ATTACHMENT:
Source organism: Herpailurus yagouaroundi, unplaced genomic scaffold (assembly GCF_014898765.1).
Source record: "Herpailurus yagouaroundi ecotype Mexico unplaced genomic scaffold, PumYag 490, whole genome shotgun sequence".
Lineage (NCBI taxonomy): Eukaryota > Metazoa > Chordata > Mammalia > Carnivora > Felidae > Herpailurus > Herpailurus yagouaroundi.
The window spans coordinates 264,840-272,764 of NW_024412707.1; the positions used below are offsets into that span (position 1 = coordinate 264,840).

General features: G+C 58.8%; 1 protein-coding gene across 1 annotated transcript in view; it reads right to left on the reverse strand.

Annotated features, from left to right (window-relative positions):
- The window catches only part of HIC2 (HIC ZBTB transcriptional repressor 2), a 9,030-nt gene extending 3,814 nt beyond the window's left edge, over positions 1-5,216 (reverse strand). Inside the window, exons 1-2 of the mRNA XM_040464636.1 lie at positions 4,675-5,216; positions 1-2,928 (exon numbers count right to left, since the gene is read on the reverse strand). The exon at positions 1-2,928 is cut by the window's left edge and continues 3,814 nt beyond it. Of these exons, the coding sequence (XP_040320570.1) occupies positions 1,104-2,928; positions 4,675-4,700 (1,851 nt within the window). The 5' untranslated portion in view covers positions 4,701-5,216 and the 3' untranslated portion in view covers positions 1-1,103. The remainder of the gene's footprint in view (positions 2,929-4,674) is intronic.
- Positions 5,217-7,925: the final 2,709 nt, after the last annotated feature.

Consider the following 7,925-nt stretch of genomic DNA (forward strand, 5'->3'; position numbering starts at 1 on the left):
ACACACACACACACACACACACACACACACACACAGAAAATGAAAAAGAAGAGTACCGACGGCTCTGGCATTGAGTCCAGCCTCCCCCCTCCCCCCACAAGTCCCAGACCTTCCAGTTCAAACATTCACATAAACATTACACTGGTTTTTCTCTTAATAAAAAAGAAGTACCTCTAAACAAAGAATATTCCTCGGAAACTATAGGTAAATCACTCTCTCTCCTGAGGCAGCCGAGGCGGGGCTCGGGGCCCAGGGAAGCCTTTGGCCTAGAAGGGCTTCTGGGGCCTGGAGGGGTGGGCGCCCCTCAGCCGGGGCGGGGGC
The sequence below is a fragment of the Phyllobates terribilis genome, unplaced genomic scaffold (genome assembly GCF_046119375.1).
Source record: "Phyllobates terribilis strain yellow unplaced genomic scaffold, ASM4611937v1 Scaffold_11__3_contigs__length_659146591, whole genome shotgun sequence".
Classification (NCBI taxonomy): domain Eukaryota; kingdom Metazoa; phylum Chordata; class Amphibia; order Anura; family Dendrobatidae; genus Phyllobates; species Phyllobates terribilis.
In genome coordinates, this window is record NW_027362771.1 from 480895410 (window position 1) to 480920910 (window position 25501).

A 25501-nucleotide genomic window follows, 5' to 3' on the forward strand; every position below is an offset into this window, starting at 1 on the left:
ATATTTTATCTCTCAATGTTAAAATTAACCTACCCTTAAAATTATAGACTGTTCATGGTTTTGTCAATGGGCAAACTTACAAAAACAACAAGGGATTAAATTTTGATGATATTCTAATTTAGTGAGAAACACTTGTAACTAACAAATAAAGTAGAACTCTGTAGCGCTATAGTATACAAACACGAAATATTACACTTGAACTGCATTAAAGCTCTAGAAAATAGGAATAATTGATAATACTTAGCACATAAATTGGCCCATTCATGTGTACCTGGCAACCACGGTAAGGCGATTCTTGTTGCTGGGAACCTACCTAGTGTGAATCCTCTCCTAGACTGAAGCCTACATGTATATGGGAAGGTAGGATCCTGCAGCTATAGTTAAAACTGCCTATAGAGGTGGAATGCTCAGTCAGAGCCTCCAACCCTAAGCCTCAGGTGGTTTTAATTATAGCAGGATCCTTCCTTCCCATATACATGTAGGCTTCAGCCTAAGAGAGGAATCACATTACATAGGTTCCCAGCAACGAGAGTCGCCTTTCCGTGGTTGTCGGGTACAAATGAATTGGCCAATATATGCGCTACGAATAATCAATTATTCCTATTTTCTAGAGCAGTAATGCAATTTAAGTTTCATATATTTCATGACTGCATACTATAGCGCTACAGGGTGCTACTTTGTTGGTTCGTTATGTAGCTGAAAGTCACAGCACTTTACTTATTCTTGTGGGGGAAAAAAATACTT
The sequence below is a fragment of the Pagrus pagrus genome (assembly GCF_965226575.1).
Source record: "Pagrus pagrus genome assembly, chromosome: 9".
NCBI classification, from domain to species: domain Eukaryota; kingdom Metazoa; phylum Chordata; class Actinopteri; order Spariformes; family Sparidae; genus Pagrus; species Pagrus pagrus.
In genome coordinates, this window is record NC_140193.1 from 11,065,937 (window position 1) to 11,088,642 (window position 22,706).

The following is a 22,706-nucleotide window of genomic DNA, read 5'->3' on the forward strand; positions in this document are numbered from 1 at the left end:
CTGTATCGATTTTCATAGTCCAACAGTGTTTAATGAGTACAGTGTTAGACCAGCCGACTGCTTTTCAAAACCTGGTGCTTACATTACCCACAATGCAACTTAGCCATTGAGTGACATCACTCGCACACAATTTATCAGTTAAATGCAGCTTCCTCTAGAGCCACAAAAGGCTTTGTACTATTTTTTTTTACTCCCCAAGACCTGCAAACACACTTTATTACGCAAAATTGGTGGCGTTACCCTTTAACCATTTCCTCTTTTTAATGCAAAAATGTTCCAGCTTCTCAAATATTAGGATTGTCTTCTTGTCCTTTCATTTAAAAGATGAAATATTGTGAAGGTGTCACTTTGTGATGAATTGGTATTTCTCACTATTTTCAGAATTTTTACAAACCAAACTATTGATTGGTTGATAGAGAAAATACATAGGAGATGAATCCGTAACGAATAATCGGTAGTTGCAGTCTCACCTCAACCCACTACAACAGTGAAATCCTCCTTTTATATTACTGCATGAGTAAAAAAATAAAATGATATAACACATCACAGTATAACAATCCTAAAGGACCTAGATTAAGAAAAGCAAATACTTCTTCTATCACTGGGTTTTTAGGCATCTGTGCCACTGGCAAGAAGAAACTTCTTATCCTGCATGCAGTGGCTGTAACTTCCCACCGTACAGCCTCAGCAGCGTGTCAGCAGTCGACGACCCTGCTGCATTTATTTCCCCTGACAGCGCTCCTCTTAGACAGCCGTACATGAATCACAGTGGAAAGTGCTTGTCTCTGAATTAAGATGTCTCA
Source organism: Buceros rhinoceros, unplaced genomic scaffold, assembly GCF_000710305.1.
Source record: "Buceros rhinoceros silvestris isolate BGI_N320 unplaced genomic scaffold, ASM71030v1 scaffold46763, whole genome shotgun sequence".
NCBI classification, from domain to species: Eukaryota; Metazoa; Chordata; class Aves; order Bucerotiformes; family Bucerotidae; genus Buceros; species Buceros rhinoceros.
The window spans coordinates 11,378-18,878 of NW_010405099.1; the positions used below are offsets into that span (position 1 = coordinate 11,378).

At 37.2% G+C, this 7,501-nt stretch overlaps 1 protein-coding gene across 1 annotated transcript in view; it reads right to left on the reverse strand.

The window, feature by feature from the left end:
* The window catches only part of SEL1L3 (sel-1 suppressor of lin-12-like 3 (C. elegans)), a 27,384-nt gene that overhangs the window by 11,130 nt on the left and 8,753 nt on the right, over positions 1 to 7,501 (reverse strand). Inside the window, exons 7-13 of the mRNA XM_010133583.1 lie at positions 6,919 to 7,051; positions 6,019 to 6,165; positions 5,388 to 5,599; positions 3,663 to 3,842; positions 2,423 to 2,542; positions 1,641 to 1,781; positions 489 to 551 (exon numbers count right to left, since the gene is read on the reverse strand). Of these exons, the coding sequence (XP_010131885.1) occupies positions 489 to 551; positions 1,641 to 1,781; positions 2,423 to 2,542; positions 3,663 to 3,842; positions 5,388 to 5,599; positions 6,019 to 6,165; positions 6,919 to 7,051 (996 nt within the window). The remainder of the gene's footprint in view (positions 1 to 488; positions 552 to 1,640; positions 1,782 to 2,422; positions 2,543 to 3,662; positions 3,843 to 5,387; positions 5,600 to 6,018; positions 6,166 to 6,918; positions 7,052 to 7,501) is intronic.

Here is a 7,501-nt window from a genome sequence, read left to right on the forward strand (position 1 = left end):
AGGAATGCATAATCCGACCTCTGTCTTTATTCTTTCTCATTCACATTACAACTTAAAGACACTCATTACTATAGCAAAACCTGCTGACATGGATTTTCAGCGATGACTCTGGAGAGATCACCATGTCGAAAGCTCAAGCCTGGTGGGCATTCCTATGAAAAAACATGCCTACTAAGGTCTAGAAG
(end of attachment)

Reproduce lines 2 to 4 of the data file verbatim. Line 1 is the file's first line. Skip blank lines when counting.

Source record: "Herpailurus yagouaroundi ecotype Mexico unplaced genomic scaffold, PumYag 490, whole genome shotgun sequence".
Lineage (NCBI taxonomy): Eukaryota > Metazoa > Chordata > Mammalia > Carnivora > Felidae > Herpailurus > Herpailurus yagouaroundi.
The window spans coordinates 264,840-272,764 of NW_024412707.1; the positions used below are offsets into that span (position 1 = coordinate 264,840).